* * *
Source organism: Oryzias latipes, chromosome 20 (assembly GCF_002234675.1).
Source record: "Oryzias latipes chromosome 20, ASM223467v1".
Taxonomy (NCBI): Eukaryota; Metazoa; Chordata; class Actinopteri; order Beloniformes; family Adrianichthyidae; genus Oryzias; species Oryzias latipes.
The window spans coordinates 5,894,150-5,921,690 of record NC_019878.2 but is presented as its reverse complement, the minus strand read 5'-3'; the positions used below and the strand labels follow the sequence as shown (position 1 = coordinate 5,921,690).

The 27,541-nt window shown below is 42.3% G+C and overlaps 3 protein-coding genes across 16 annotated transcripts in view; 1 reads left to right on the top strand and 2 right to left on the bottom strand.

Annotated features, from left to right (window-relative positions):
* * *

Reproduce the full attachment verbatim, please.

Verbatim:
Source organism: Oryzias latipes, chromosome 20 (assembly GCF_002234675.1).
Source record: "Oryzias latipes chromosome 20, ASM223467v1".
Taxonomy (NCBI): Eukaryota; Metazoa; Chordata; class Actinopteri; order Beloniformes; family Adrianichthyidae; genus Oryzias; species Oryzias latipes.
The window spans coordinates 5,894,150-5,921,690 of record NC_019878.2 but is presented as its reverse complement, the minus strand read 5'-3'; the positions used below and the strand labels follow the sequence as shown (position 1 = coordinate 5,921,690).

The 27,541-nt window shown below is 42.3% G+C and overlaps 3 protein-coding genes across 16 annotated transcripts in view; 1 reads left to right on the top strand and 2 right to left on the bottom strand.

Annotated features, from left to right (window-relative positions):